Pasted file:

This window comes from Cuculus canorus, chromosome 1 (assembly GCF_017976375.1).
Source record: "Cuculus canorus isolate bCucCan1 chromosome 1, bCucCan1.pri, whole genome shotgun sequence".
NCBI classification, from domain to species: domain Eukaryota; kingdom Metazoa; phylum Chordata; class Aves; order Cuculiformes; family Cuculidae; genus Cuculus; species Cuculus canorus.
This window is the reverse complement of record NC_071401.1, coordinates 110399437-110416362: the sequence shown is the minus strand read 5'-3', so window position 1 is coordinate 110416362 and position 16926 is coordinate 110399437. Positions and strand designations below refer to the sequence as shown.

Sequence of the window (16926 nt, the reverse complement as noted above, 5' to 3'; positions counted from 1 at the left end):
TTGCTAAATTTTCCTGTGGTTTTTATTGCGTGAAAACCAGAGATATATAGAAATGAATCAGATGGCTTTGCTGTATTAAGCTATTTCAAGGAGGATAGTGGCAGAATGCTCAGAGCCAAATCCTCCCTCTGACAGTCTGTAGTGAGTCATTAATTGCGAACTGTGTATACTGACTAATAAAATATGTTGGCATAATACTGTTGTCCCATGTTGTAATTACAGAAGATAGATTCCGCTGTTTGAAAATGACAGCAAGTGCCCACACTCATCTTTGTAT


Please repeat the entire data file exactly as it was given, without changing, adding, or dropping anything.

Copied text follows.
This window comes from Cuculus canorus, chromosome 1 (assembly GCF_017976375.1).
Source record: "Cuculus canorus isolate bCucCan1 chromosome 1, bCucCan1.pri, whole genome shotgun sequence".
NCBI classification, from domain to species: domain Eukaryota; kingdom Metazoa; phylum Chordata; class Aves; order Cuculiformes; family Cuculidae; genus Cuculus; species Cuculus canorus.
This window is the reverse complement of record NC_071401.1, coordinates 110399437-110416362: the sequence shown is the minus strand read 5'-3', so window position 1 is coordinate 110416362 and position 16926 is coordinate 110399437. Positions and strand designations below refer to the sequence as shown.

Sequence of the window (16926 nt, the reverse complement as noted above, 5' to 3'; positions counted from 1 at the left end):
TTGCTAAATTTTCCTGTGGTTTTTATTGCGTGAAAACCAGAGATATATAGAAATGAATCAGATGGCTTTGCTGTATTAAGCTATTTCAAGGAGGATAGTGGCAGAATGCTCAGAGCCAAATCCTCCCTCTGACAGTCTGTAGTGAGTCATTAATTGCGAACTGTGTATACTGACTAATAAAATATGTTGGCATAATACTGTTGTCCCATGTTGTAATTACAGAAGATAGATTCCGCTGTTTGAAAATGACAGCAAGTGCCCACACTCATCTTTGTAT